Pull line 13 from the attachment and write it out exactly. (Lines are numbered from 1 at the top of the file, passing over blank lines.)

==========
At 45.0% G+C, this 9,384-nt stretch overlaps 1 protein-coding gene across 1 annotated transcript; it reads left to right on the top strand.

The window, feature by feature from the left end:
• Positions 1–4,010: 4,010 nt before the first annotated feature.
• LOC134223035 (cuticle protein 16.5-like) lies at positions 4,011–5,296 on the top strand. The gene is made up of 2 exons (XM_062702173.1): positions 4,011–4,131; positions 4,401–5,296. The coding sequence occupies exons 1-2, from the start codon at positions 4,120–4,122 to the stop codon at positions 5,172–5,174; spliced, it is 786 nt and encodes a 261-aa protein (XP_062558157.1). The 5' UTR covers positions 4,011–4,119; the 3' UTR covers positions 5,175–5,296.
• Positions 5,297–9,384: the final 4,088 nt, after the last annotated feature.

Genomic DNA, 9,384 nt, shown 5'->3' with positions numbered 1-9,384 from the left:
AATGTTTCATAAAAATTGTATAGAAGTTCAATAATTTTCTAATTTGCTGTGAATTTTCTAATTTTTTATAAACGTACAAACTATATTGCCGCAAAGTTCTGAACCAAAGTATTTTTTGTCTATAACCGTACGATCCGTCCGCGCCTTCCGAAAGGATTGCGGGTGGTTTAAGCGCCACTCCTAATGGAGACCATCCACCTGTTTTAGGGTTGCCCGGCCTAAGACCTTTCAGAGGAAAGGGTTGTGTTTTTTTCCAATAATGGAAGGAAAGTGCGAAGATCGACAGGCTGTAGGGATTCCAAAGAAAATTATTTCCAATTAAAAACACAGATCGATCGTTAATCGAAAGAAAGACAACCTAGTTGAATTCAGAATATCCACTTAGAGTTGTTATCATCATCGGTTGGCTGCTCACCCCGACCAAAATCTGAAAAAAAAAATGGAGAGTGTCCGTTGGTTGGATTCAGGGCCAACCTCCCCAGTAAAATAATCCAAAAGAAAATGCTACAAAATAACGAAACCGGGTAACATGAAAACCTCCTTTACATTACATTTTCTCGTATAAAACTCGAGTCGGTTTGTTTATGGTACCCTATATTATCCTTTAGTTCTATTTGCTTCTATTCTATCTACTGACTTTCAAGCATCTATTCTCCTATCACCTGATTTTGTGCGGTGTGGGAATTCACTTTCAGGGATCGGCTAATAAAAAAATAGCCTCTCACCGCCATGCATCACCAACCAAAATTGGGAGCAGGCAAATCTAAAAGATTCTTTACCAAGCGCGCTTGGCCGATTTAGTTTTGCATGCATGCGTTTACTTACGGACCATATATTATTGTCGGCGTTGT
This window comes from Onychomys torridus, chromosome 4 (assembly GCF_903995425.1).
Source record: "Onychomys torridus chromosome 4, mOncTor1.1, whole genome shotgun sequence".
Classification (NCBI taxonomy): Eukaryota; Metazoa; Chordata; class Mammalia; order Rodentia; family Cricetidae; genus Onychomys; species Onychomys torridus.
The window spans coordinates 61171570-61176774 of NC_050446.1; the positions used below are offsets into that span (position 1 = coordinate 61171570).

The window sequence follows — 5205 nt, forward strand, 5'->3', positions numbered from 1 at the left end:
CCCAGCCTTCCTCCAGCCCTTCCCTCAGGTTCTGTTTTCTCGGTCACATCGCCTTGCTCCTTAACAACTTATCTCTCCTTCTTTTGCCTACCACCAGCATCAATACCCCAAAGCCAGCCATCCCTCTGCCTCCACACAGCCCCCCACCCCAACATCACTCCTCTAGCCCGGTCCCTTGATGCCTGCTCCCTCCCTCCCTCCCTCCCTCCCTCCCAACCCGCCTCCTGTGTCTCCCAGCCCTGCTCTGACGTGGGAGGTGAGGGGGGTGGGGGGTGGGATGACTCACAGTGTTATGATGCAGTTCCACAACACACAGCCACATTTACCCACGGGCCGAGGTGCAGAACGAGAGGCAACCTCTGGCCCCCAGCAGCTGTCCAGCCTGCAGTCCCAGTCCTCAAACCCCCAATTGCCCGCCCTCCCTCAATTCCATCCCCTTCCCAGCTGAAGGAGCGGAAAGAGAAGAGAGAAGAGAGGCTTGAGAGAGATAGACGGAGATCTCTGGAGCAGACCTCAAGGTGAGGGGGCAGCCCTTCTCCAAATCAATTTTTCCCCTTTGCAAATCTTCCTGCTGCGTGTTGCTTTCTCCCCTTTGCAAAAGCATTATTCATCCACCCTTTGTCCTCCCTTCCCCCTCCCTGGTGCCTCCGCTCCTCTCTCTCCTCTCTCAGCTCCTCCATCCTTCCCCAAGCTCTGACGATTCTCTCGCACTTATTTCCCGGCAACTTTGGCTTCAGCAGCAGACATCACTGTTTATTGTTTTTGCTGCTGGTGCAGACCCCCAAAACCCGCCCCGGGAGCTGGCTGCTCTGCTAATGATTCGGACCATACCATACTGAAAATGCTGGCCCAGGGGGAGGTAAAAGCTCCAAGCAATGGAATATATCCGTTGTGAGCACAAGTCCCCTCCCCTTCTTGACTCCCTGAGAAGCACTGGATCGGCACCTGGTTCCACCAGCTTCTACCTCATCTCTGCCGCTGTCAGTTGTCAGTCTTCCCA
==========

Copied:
CCCAGCCTTCCTCCAGCCCTTCCCTCAGGTTCTGTTTTCTCGGTCACATCGCCTTGCTCCTTAACAACTTATCTCTCCTTCTTTTGCCTACCACCAGCATCAATACCCCAAAGCCAGCCATCCCTCTGCCTCCACACAGCCCCCCACCCCAACATCACTCCTCTAGCCCGGTCCCTTGATGCCTGCTCCCTCCCTCCCTCCCTCCCTCCCTCCCAACCCGCCTCCTGTGTCTCCCAGCCCTGCTCTGACGTGGGAGGTGAGGGGGGTGGGGGGTGGGATGACTCACAGTGTTATGATGCAGTTCCACAACACACAGCCACATTTACCCACGGGCCGAGGTGCAGAACGAGAGGCAACCTCTGGCCCCCAGCAGCTGTCCAGCCTGCAGTCCCAGTCCTCAAACCCCCAATTGCCCGCCCTCCCTCAATTCCATCCCCTTCCCAGCTGAAGGAGCGGAAAGAGAAGAGAGAAGAGAGGCTTGAGAGAGATAGACGGAGATCTCTGGAGCAGACCTCAAGGTGAGGGGGCAGCCCTTCTCCAAATCAATTTTTCCCCTTTGCAAATCTTCCTGCTGCGTGTTGCTTTCTCCCCTTTGCAAAAGCATTATTCATCCACCCTTTGTCCTCCCTTCCCCCTCCCTGGTGCCTCCGCTCCTCTCTCTCCTCTCTCAGCTCCTCCATCCTTCCCCAAGCTCTGACGATTCTCTCGCACTTATTTCCCGGCAACTTTGGCTTCAGCAGCAGACATCACTGTTTATTGTTTTTGCTGCTGGTGCAGACCCCCAAAACCCGCCCCGGGAGCTGGCTGCTCTGCTAATGATTCGGACCATACCATACTGAAAATGCTGGCCCAGGGGGAGGTAAAAGCTCCAAGCAATGGAATATATCCGTTGTGAGCACAAGTCCCCTCCCCTTCTTGACTCCCTGAGAAGCACTGGATCGGCACCTGGTTCCACCAGCTTCTACCTCATCTCTGCCGCTGTCAGTTGTCAGTCTTCCCA